August 26, 2012

Hack Goblish

Here's a chart for my version of Goblish.  This is what I use to make names for goblin NPCs, goblin villages, or any goblin words.

Feel free to make your own, better version.  Hack Goblish is for hacks, like me.  In either case, once a few words are rolled up randomly you might find certain rules for grammar start to take shape.  Whenever one occurs to you, just write it on the sheet.  It could be anything.  A particular combination of sounds might act as a root word, so it shows up in many related words.  Maybe most plurals end with the same sound.  Maybe some languages use howls, hisses, or clicks so you put those in the chart as predominate and frequent results.  It's the language for your goblins in your game, just write down whatever grammar and sentence structure rules you like and roll up the rest randomly.  Or let the players do it.  They love that shit.  Rolling up something that then becomes canon, like the name of a village?  Hell yeah.  That's almost as good as getting to name it yourself.

You roll percentage dice to determine each phoneme (distinct sound) used to say the word aloud.  A few rolls for short words, more for longer words.  The results here will form a pronunciation key, you can spell the word however you like.  By keeping certain sounds common to certain languages, I'm hoping that the randomly created words for each language will sound as if they belong together.  It seems a lot easier than inventing whole languages like Tolkien did.  As always, you may need to mix up the order a bit or add some vowel sounds to pronounce the result.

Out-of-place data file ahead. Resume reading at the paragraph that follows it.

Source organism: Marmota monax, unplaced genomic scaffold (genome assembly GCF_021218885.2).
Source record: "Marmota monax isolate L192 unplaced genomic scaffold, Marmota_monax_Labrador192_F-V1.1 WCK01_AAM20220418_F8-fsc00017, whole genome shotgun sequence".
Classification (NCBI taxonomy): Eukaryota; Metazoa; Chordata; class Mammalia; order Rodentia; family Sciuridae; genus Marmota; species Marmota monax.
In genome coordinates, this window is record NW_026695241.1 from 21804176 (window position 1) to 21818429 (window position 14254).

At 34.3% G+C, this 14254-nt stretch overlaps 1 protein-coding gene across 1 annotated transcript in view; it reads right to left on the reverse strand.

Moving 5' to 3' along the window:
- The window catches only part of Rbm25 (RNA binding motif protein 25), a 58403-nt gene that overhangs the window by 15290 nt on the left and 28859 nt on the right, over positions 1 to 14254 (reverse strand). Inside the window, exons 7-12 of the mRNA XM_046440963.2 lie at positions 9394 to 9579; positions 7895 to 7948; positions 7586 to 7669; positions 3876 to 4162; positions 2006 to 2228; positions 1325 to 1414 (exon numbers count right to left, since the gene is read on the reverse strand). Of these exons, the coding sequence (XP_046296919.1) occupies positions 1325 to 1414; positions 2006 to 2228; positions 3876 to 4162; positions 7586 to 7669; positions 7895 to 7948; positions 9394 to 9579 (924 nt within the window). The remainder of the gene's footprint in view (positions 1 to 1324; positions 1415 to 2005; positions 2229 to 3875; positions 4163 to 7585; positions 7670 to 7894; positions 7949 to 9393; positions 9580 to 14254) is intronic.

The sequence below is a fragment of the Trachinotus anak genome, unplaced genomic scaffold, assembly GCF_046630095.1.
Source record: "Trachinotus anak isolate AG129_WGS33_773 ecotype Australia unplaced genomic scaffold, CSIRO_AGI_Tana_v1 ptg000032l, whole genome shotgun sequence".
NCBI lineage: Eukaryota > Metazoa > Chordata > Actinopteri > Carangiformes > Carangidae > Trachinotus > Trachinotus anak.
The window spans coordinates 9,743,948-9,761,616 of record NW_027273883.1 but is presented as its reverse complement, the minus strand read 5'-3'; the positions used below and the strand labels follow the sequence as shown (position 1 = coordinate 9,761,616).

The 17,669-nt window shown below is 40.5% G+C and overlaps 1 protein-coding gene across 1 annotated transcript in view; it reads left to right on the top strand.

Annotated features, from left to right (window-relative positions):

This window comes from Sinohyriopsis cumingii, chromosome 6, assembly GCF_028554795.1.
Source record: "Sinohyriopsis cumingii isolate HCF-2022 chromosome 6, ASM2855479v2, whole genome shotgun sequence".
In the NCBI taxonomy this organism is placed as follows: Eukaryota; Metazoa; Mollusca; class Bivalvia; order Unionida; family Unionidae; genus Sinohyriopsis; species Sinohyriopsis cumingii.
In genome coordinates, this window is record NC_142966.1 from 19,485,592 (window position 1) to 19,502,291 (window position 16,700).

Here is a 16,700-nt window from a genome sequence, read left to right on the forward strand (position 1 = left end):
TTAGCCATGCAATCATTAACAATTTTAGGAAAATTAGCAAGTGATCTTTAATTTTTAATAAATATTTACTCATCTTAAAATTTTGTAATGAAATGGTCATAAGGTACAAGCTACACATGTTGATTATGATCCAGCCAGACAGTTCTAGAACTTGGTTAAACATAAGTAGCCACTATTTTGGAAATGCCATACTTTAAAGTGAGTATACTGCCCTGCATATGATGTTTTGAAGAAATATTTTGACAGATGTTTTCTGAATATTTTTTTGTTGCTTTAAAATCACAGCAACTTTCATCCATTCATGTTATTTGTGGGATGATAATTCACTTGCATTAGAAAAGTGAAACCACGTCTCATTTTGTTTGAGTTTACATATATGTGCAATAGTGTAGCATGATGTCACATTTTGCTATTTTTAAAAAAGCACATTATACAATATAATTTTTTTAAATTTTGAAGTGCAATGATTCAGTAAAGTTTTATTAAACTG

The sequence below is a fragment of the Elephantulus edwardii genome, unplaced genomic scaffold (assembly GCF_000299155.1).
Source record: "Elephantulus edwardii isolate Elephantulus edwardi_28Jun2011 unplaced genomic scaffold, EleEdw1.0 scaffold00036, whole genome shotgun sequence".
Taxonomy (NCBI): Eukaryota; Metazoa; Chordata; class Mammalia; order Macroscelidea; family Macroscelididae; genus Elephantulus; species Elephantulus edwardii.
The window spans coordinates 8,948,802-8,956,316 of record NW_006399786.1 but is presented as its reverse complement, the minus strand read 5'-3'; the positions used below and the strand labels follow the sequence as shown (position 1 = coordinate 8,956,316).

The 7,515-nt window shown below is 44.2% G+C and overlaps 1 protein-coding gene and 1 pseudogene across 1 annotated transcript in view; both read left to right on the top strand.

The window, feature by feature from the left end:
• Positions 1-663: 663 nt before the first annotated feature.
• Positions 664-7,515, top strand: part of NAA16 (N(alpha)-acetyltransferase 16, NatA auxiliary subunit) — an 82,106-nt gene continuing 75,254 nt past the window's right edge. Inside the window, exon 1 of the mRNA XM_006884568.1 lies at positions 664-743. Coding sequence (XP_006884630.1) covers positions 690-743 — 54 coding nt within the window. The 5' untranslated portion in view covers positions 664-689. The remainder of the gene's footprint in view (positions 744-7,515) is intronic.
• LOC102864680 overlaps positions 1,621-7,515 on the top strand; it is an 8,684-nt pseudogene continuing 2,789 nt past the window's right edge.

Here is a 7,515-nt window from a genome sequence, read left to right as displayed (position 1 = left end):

Maybe some examples?

First, let's roll up a name for a goblin shaman.  I don't want it to be very short or very long, so I'll use 6 phonemes.

*Rolls*  92 - 83 - 74 - 36 - 2 - 18
Result = O - N - I - OR - E - L
How I decided to spell it = Auneorrel

Second example.  Some PCs decipher some goblin runes about "blood".  Now they want to know how that is pronounced in the Goblish language, because, you know.... players.  So let's roll it up.  The word "blood" has 4 phonemes in English (B-L-U-D), but I'll say that it has 5 phonemes when spoken in Goblish.  Because, why not?

*Rolls*  8 - 49 - 28 - 56 - 79
Result =  F - Z - S - V - N
I just let my brain fill in the vowels sometimes = Fezsvin

Base 44

Blank Language Template

August 24, 2012

Hack Languages

Random name/word generator for any language.

Roll percentage dice a few times for short words, roll more for longer words.  Each roll is a distinct sound.  Just roll until the DM says to stop.  These results form a pronunciation key for the word, it can be spelled however you wish.  You may need to mix up the results a bit or add some vowel sounds to render a word pronounceable.

[1- 44] - Use the Base 44 Chart

[45 - 100] - Make a unique chart for each language using the Blank Language Template.  Just put the name of the language at the top, and pick the ten most frequently used sounds for each language.

Blank Language Template
Base 44

Below is the language chart I use to make names for human commoners, bandits, barbarians, tribesmen, pirates and more.  The percentages used here are similar to those heard in American English, but far less precise.  It's handy to roll up some names and words before the game, just in case you need the name of someone's nephew or whatever.  Rolling up words like this can be time consuming, but in moderation it can be fun let the players roll one up at the table.

August 14, 2012

Archeology makes me sad sometimes...

The archeological sites in the Middle East that interest me at the moment are mostly in the form of Tells.  Over many centuries new buildings were put on top of the remains of older structures.  These became large hills, mounds of mud-brick and sediment that accumulated as cities built up over time.

Some of these Tells are the cities of ancient Sumer, which became some of the cities of Akkadian Empire, which became a few of the cities of the Babylonian Empire.  Some of them were abandoned along the way.  Over the span of thousands of years, rivers and trade routes would change course; and so sometimes change the fate of cities.